Entering M.S in Financial Mathematics after 7 years removed from Calculus

Hi all,

I am entering a M.S in Fin Math program in the spring semester, and need to really recall calculus. I still feel like I know it good enough that I don't have to go through a whole 1000 page calculus book in the next 3 months and actually re-learn the material ( I have taken multi-variable calc and stats).

Do you guys think it is a better strategy to use " A Primer for the Mathematics of Financial Engineering" and go through about maybe half of the book in the next 3 months while filling in gaps of knowledge with Khan Academy? I work full-time.

What strategy would you use?

edit: i have the first edition of the primer
Maybe give it a go with the primer, and have your calculus and linear algebra books handy? It kind of depends on your level of preparation, and the intensity / depth of the program you're attending. For me, the calculus was manageable, but the probability was a challenge. I ended up doing a Calculus based probability course, a mathematical statistics course, 1 stochastic calculus course and one course on stochastic methods. And I'm still the laggard in my program.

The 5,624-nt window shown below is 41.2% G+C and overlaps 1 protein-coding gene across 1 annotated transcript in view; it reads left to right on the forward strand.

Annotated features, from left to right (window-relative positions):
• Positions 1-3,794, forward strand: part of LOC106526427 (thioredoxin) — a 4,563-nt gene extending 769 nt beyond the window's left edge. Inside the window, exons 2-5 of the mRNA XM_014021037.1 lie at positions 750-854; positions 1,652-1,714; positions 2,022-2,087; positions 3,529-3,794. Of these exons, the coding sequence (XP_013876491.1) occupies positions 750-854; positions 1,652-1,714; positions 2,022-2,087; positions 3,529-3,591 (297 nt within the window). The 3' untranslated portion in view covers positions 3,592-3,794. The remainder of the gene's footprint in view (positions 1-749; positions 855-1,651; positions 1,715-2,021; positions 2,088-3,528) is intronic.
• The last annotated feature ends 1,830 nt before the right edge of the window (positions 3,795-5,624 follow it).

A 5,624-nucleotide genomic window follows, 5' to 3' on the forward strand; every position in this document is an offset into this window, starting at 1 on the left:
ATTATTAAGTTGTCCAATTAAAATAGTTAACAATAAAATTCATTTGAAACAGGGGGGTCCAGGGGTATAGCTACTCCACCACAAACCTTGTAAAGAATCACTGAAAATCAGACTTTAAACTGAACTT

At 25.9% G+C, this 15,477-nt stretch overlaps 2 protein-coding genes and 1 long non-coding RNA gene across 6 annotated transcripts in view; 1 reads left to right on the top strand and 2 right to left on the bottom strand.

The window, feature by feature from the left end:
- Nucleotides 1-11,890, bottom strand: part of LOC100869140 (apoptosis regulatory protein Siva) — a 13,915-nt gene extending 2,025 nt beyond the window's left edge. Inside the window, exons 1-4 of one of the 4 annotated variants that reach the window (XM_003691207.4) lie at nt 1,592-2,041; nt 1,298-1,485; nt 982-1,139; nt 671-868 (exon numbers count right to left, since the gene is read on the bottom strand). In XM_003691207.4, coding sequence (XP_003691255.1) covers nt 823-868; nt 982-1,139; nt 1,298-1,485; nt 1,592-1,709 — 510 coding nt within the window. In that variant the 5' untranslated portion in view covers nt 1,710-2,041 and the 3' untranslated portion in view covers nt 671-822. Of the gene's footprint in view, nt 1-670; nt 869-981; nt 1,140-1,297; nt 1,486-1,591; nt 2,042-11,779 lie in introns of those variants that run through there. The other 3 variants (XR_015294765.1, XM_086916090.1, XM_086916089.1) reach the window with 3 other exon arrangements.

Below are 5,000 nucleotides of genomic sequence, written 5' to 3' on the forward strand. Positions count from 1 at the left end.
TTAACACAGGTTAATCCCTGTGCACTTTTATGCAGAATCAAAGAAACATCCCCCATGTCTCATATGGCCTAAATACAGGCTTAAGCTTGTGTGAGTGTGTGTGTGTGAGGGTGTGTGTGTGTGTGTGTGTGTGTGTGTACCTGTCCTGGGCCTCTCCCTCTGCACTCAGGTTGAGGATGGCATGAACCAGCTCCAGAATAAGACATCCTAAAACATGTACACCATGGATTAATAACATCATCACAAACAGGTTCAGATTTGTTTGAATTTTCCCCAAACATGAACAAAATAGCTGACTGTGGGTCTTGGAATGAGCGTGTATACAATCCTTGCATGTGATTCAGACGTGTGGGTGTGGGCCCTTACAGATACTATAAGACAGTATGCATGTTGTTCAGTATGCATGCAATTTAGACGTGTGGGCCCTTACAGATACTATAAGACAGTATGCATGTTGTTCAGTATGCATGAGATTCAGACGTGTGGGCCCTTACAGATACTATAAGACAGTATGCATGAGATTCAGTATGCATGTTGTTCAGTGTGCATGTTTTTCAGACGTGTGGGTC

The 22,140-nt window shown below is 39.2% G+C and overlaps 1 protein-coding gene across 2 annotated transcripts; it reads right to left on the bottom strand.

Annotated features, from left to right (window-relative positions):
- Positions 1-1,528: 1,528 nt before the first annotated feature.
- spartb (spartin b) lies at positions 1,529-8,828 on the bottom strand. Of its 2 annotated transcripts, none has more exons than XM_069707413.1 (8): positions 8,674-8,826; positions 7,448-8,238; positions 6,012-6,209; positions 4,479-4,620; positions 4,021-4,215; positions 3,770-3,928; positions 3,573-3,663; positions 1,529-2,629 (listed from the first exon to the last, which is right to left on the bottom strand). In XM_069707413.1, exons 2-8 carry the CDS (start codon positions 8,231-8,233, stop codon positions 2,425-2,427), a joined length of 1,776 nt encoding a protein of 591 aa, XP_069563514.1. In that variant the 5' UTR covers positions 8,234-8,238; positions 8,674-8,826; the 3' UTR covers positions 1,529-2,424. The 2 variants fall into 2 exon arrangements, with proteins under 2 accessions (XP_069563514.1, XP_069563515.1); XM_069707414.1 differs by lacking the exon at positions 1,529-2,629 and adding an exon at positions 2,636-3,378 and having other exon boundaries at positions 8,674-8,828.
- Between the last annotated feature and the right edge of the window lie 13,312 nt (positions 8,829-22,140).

From my perspective, the optimal approach is to go hard now. Worst case scenario, you're over prepared when you start the program. I'd hit financial primer, differential equations, linear algebra, calculus as much as you can. Conversely, if you cruise and find out you're not prepared, you're toast after the first week, especially if you're doing the program part time as well.

The other dimension is what your goals with school are. if you're planning to continue your current job, then focus on academics. If you're looking to switch , or going full time, then consider finding time for interview prep. The biggest surprise / regret for me is the amount of work it takes for interview prep. There are 2-3 brain teaser books and 1-3 programming books / plus hackerrank etc that you have to know cold before interviewing. Those questions are coming up even for me, and I'm mid-career.

Hope this is useful.